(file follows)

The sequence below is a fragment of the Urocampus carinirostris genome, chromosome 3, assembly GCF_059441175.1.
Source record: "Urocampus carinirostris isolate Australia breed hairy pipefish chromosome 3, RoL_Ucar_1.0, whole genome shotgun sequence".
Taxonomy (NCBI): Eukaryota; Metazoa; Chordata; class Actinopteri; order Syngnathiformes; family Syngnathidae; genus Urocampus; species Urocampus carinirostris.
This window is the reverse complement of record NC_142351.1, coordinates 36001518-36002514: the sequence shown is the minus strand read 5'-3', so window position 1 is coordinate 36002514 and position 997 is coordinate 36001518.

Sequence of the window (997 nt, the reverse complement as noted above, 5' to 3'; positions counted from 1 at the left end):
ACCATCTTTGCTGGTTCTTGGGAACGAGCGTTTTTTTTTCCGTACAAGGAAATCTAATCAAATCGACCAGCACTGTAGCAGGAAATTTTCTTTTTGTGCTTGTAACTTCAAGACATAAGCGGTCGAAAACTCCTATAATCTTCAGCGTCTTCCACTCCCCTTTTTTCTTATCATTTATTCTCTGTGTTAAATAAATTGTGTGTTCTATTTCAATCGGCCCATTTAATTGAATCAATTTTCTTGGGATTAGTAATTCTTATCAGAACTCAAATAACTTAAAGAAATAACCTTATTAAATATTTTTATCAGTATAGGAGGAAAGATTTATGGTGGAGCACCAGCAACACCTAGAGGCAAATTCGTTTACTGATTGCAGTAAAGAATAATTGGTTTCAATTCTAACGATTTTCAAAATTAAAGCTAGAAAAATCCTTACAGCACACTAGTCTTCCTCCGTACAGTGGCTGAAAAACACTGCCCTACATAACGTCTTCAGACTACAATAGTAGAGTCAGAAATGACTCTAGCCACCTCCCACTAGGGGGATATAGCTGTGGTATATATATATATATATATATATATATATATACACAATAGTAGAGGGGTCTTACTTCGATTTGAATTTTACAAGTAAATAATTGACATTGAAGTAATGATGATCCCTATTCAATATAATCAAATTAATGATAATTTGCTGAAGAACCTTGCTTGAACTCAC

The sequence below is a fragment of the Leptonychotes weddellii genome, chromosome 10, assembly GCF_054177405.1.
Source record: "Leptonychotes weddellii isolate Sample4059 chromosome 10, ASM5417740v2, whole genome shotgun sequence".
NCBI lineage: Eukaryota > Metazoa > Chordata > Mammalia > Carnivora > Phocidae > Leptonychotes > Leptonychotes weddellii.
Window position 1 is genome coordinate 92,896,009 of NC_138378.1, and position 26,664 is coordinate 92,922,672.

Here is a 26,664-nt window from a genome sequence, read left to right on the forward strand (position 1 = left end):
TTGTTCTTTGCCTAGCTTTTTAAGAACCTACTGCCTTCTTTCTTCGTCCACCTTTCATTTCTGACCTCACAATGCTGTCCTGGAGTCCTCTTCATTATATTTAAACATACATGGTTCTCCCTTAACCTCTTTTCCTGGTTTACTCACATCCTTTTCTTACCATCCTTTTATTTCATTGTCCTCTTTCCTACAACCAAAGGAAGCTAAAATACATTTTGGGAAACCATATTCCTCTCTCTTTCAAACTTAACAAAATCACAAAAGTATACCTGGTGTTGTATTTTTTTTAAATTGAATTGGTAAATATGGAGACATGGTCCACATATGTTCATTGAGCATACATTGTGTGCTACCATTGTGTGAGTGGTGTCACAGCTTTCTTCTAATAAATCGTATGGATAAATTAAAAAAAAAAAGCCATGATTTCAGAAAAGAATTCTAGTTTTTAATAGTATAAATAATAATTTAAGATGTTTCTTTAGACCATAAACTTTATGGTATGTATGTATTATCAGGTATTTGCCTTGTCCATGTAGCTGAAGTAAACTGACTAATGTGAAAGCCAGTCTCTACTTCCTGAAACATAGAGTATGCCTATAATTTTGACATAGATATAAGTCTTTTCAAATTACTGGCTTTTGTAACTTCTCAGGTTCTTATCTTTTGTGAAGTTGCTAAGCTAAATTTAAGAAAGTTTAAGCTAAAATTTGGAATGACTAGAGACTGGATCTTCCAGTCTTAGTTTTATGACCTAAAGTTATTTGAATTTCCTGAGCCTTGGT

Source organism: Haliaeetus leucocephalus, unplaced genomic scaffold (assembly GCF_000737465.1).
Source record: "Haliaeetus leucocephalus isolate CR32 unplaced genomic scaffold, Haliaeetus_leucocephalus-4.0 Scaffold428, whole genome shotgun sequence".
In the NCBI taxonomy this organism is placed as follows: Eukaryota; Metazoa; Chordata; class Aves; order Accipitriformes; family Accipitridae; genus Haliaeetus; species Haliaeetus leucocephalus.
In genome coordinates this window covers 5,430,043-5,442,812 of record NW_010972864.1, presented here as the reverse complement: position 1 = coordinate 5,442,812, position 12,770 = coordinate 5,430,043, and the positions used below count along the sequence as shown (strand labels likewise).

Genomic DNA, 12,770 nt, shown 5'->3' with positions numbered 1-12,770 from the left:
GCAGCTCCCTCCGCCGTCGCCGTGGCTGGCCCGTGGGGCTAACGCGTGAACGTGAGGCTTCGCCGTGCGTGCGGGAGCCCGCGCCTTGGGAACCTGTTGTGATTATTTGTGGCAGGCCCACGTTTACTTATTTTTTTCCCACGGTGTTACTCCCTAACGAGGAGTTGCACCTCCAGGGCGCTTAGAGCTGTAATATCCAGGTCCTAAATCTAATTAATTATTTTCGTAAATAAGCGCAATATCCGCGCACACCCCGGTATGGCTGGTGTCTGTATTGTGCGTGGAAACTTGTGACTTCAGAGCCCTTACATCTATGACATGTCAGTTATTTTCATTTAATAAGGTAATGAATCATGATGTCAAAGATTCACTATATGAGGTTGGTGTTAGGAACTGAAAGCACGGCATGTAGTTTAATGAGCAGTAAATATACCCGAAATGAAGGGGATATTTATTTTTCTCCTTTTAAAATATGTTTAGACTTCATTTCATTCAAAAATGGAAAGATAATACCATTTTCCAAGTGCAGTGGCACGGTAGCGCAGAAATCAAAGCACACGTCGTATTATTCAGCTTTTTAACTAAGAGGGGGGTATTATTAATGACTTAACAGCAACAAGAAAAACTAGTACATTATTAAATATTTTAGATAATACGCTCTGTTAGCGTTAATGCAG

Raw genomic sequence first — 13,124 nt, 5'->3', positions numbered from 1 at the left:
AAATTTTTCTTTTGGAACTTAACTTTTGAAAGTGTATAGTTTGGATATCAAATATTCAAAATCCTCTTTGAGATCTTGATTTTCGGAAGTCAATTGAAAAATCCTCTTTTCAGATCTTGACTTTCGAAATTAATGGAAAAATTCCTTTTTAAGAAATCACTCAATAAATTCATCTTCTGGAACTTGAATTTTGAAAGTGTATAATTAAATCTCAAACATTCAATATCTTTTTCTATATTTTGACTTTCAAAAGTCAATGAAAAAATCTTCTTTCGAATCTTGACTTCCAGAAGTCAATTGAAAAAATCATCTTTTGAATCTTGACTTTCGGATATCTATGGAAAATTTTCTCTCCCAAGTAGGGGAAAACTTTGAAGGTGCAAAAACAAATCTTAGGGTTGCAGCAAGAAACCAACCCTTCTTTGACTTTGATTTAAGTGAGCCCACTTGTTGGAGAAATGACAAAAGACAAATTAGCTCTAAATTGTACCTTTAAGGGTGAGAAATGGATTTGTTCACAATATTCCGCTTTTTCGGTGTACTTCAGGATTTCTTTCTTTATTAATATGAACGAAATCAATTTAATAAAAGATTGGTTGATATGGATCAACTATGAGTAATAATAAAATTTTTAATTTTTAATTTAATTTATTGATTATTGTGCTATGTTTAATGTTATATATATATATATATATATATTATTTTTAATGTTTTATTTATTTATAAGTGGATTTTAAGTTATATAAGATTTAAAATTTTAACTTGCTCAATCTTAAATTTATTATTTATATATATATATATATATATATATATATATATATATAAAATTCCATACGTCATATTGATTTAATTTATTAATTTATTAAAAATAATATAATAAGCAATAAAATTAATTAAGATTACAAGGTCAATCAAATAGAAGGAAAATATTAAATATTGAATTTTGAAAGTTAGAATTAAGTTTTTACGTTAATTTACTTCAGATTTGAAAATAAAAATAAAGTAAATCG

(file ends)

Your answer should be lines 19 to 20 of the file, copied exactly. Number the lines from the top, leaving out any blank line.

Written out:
Raw genomic sequence first — 13,124 nt, 5'->3', positions numbered from 1 at the left:
AAATTTTTCTTTTGGAACTTAACTTTTGAAAGTGTATAGTTTGGATATCAAATATTCAAAATCCTCTTTGAGATCTTGATTTTCGGAAGTCAATTGAAAAATCCTCTTTTCAGATCTTGACTTTCGAAATTAATGGAAAAATTCCTTTTTAAGAAATCACTCAATAAATTCATCTTCTGGAACTTGAATTTTGAAAGTGTATAATTAAATCTCAAACATTCAATATCTTTTTCTATATTTTGACTTTCAAAAGTCAATGAAAAAATCTTCTTTCGAATCTTGACTTCCAGAAGTCAATTGAAAAAATCATCTTTTGAATCTTGACTTTCGGATATCTATGGAAAATTTTCTCTCCCAAGTAGGGGAAAACTTTGAAGGTGCAAAAACAAATCTTAGGGTTGCAGCAAGAAACCAACCCTTCTTTGACTTTGATTTAAGTGAGCCCACTTGTTGGAGAAATGACAAAAGACAAATTAGCTCTAAATTGTACCTTTAAGGGTGAGAAATGGATTTGTTCACAATATTCCGCTTTTTCGGTGTACTTCAGGATTTCTTTCTTTATTAATATGAACGAAATCAATTTAATAAAAGATTGGTTGATATGGATCAACTATGAGTAATAATAAAATTTTTAATTTTTAATTTAATTTATTGATTATTGTGCTATGTTTAATGTTATATATATATATATATATATATTATTTTTAATGTTTTATTTATTTATAAGTGGATTTTAAGTTATATAAGATTTAAAATTTTAACTTGCTCAATCTTAAATTTATTATTTATATATATATATATATATATATATATATATATATATAAAATTCCATACGTCATATTGATTTAATTTATTAATTTATTAAAAATAATATAATAAGCAATAAAATTAATTAAGATTACAAGGTCAATCAAATAGAAGGAAAATATTAAATATTGAATTTTGAAAGTTAGAATTAAGTTTTTACGTTAATTTACTTCAGATTTGAAAATAAAAATAAAGTAAATCG